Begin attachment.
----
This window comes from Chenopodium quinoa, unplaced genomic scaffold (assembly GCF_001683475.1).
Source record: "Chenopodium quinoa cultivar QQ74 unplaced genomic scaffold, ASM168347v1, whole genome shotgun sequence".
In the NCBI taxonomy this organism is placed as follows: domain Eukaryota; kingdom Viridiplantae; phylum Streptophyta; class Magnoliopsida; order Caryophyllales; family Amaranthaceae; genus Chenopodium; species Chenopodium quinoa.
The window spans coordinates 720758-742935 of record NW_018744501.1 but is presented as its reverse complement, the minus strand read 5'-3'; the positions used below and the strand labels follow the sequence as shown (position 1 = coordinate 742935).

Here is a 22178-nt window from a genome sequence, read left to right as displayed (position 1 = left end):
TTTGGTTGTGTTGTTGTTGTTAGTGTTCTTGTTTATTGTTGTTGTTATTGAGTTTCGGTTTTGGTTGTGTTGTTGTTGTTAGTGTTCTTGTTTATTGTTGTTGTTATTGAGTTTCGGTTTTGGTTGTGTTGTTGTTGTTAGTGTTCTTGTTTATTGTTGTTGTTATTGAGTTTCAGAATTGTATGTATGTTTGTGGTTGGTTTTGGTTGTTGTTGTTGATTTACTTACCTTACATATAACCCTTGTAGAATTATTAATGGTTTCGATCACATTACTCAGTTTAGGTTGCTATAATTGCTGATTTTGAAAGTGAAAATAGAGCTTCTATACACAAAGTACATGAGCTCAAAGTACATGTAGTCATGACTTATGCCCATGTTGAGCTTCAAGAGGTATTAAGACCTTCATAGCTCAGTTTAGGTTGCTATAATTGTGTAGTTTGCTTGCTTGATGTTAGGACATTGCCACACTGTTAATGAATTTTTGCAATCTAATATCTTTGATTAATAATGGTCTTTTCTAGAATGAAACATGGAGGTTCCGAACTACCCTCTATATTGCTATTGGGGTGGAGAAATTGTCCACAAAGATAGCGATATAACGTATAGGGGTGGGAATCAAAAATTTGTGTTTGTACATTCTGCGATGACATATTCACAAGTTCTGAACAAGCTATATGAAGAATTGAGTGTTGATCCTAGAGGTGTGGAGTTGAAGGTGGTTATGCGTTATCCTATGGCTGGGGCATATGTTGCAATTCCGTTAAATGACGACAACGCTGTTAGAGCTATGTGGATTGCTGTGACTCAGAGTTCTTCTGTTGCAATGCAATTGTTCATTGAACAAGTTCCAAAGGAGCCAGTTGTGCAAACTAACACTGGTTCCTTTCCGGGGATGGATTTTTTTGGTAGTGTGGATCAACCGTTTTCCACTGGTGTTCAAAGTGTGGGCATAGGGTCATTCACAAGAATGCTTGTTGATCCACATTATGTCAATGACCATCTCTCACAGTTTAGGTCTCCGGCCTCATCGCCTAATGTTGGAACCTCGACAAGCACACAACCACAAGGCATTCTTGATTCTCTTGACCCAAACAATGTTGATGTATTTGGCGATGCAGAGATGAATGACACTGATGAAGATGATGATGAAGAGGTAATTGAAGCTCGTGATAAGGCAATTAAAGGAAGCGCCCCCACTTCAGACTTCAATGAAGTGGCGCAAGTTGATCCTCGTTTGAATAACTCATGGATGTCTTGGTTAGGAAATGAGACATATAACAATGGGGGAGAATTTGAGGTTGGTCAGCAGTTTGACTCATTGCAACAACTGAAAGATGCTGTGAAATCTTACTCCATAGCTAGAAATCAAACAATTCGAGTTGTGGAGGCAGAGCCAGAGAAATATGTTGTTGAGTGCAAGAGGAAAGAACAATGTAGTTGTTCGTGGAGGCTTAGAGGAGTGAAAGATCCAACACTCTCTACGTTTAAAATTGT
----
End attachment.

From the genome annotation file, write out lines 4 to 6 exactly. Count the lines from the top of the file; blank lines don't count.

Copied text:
The window spans coordinates 720758-742935 of record NW_018744501.1 but is presented as its reverse complement, the minus strand read 5'-3'; the positions used below and the strand labels follow the sequence as shown (position 1 = coordinate 742935).

Here is a 22178-nt window from a genome sequence, read left to right as displayed (position 1 = left end):
TTTGGTTGTGTTGTTGTTGTTAGTGTTCTTGTTTATTGTTGTTGTTATTGAGTTTCGGTTTTGGTTGTGTTGTTGTTGTTAGTGTTCTTGTTTATTGTTGTTGTTATTGAGTTTCGGTTTTGGTTGTGTTGTTGTTGTTAGTGTTCTTGTTTATTGTTGTTGTTATTGAGTTTCAGAATTGTATGTATGTTTGTGGTTGGTTTTGGTTGTTGTTGTTGATTTACTTACCTTACATATAACCCTTGTAGAATTATTAATGGTTTCGATCACATTACTCAGTTTAGGTTGCTATAATTGCTGATTTTGAAAGTGAAAATAGAGCTTCTATACACAAAGTACATGAGCTCAAAGTACATGTAGTCATGACTTATGCCCATGTTGAGCTTCAAGAGGTATTAAGACCTTCATAGCTCAGTTTAGGTTGCTATAATTGTGTAGTTTGCTTGCTTGATGTTAGGACATTGCCACACTGTTAATGAATTTTTGCAATCTAATATCTTTGATTAATAATGGTCTTTTCTAGAATGAAACATGGAGGTTCCGAACTACCCTCTATATTGCTATTGGGGTGGAGAAATTGTCCACAAAGATAGCGATATAACGTATAGGGGTGGGAATCAAAAATTTGTGTTTGTACATTCTGCGATGACATATTCACAAGTTCTGAACAAGCTATATGAAGAATTGAGTGTTGATCCTAGAGGTGTGGAGTTGAAGGTGGTTATGCGTTATCCTATGGCTGGGGCATATGTTGCAATTCCGTTAAATGACGACAACGCTGTTAGAGCTATGTGGATTGCTGTGACTCAGAGTTCTTCTGTTGCAATGCAATTGTTCATTGAACAAGTTCCAAAGGAGCCAGTTGTGCAAACTAACACTGGTTCCTTTCCGGGGATGGATTTTTTTGGTAGTGTGGATCAACCGTTTTCCACTGGTGTTCAAAGTGTGGGCATAGGGTCATTCACAAGAATGCTTGTTGATCCACATTATGTCAATGACCATCTCTCACAGTTTAGGTCTCCGGCCTCATCGCCTAATGTTGGAACCTCGACAAGCACACAACCACAAGGCATTCTTGATTCTCTTGACCCAAACAATGTTGATGTATTTGGCGATGCAGAGATGAATGACACTGATGAAGATGATGATGAAGAGGTAATTGAAGCTCGTGATAAGGCAATTAAAGGAAGCGCCCCCACTTCAGACTTCAATGAAGTGGCGCAAGTTGATCCTCGTTTGAATAACTCATGGATGTCTTGGTTAGGAAATGAGACATATAACAATGGGGGAGAATTTGAGGTTGGTCAGCAGTTTGACTCATTGCAACAACTGAAAGATGCTGTGAAATCTTACTCCATAGCTAGAAATCAAACAATTCGAGTTGTGGAGGCAGAGCCAGAGAAATATGTTGTTGAGTGCAAGAGGAAAGAACAATGTAGTTGTTCGTGGAGGCTTAGAGGAGTGAAAGATCCAACACTCTCTACGTTTAAAATTGT